United States Senate clears way for self-driving cars

Intel self-driving cars
On Saturday, the United States Senate was set to approve a bill which would clear the way for self-driving cars on U.S. roadways, The Hill reported. The Senate bill has not been passed yet, but it is likely that it will feature the same language as a bill passed in the House of Representatives earlier this year.

The House bill, which passed with bipartisan support, allows manufacturers to release 25,000 self-driving cars. Once manufacturers can prove that the AI controlling the cars is at least as safe as human drivers, that number will be increased to 100,000. This could potentially allow millions of self-driving cars to hit the streets in a couple of years’ time.

Senate Commerce Committee Chairman John Thune and Senator Gary Peters told The Hill that they believe that self-driving cars will make Americans safer and provide a boost to the U.S. economy.

“Ultimately, we expect adoption of self-driving vehicle technologies will save lives, improve mobility for people with disabilities, and create new jobs,”  the two senators said.

The individual states will still be in charge of handling the licensing and registration of self-driving cars, but not much else. Earlier this year, the US Department of Transportation and the National Highway Traffic Safety Administration issued a document with a number of safety guidelines for manufacturers. In these guidelines, the two organizations urged the state governments not to strictly regulate the industry as they feared it could impede progress. The document also includes the federal stance on how states should use the voluntary governance:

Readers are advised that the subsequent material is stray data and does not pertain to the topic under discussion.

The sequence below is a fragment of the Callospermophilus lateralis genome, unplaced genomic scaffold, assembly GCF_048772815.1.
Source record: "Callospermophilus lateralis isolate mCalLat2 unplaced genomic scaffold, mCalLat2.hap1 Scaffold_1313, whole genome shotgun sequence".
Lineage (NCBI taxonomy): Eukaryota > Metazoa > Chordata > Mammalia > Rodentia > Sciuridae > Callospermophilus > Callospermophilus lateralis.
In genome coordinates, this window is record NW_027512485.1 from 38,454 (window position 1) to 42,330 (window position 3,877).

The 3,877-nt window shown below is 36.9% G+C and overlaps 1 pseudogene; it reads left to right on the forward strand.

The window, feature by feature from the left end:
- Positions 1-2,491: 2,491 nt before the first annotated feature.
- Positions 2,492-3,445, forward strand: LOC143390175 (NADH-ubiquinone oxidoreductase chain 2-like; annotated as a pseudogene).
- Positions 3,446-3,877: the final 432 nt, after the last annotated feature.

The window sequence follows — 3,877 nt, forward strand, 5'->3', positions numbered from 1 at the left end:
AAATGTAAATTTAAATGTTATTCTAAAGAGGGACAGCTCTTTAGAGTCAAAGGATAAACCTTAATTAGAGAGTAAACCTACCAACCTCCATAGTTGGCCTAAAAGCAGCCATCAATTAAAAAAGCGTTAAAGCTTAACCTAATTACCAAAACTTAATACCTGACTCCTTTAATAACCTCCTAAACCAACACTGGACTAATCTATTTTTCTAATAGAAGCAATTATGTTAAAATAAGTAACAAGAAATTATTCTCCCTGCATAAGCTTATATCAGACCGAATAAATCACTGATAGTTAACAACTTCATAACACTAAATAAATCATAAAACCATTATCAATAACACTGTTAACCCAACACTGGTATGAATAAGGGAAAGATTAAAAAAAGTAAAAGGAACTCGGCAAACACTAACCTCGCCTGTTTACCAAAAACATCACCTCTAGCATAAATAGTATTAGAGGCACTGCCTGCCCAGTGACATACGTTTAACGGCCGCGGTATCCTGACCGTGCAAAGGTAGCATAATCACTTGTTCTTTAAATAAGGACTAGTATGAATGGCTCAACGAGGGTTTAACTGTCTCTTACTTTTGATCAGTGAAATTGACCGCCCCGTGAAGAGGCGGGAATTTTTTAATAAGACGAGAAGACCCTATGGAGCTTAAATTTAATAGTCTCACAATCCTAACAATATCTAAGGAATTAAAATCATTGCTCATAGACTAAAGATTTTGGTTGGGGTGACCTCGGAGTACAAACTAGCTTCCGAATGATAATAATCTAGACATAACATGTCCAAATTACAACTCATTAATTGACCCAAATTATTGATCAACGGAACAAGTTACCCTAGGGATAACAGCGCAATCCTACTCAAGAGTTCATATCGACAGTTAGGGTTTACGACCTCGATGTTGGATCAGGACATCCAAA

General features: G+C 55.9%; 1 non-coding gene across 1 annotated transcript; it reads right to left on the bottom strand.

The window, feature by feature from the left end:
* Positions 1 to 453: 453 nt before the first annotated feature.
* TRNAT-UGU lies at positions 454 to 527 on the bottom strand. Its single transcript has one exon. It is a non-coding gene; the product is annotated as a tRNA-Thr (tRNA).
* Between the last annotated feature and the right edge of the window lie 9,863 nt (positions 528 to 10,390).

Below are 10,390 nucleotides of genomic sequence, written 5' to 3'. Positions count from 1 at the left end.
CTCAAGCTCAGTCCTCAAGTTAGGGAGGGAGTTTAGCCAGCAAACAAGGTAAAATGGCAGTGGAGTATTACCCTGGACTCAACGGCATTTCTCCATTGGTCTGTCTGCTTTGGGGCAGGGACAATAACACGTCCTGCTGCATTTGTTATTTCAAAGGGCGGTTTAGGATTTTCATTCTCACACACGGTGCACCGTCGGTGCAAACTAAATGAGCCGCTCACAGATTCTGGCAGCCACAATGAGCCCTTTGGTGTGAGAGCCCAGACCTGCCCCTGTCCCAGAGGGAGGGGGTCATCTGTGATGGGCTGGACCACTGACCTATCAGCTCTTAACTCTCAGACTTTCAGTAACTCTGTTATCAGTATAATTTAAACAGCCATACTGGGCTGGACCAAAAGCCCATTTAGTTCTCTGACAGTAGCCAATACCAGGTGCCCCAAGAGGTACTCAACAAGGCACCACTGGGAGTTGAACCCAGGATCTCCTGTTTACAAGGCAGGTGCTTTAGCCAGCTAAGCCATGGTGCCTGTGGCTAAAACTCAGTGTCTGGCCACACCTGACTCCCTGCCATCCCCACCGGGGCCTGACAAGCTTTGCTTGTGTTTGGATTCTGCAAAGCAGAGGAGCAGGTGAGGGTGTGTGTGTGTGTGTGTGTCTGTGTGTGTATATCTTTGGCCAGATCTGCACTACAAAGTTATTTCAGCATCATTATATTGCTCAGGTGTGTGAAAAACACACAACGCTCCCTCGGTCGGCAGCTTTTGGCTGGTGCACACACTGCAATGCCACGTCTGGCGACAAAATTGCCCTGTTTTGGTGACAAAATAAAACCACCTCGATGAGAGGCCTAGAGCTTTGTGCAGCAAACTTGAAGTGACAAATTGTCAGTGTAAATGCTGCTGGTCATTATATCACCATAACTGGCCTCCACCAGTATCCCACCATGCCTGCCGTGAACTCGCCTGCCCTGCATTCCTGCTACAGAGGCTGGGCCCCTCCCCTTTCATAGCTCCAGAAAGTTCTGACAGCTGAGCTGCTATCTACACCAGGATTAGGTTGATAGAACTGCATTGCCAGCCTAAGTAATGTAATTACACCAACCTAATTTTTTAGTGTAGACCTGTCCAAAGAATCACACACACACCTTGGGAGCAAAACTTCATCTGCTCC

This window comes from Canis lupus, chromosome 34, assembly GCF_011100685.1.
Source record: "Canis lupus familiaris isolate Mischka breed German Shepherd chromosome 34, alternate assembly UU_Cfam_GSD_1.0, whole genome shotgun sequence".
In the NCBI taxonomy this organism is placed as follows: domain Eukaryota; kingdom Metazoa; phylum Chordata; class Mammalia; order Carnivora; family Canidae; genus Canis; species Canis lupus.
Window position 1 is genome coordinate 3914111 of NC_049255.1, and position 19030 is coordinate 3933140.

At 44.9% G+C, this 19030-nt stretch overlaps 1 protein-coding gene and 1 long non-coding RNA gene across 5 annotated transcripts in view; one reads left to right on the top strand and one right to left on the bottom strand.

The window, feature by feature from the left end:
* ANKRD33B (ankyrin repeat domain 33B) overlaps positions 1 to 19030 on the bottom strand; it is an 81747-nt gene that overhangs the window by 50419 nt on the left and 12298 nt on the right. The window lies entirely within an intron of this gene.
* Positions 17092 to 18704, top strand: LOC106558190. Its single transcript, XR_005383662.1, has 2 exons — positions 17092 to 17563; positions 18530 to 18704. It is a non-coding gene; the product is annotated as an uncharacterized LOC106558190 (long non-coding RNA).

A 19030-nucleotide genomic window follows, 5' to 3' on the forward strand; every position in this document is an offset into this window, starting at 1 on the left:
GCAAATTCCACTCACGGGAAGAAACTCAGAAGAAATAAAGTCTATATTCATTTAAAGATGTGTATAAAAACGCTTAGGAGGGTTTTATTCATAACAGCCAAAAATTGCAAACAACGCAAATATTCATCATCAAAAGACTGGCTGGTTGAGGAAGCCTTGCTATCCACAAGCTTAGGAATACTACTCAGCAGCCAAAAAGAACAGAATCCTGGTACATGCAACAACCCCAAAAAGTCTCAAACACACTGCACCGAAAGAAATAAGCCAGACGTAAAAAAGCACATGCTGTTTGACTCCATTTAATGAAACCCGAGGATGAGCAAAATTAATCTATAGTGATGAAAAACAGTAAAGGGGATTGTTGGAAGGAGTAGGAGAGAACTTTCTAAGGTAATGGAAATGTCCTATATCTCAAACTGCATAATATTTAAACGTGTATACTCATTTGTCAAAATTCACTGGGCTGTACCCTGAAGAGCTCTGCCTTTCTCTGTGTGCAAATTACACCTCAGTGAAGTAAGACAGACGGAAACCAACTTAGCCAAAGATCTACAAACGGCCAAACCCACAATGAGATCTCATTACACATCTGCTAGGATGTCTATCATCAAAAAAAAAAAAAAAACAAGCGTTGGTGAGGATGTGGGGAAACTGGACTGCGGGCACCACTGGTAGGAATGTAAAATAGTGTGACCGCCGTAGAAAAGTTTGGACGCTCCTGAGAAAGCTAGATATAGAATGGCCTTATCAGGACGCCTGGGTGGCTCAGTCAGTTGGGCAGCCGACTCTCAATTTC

“NHTSA strongly encourages States not to codify this Voluntary Guidance (that is, incorporate it into State statutes) as a legal requirement for any phases of development, testing, or deployment of ADSs. Allowing NHTSA alone to regulate the safety design and performance aspects of ADS technology will help avoid conflicting Federal and State laws and regulations that could impede deployment.”

Self-driving cars have come a long way in recent years. The idea has been circulating in the public consciousness for decades, but it is only in recent years that technology has begun to make those ideas a reality.

In terms of manufacturers, many players have entered the industry including several tech companies such as Google. However, a recent study indicated that traditional auto manufacturers, such as Ford and General Motors, were beating tech companies in the race to develop self-driving cars.

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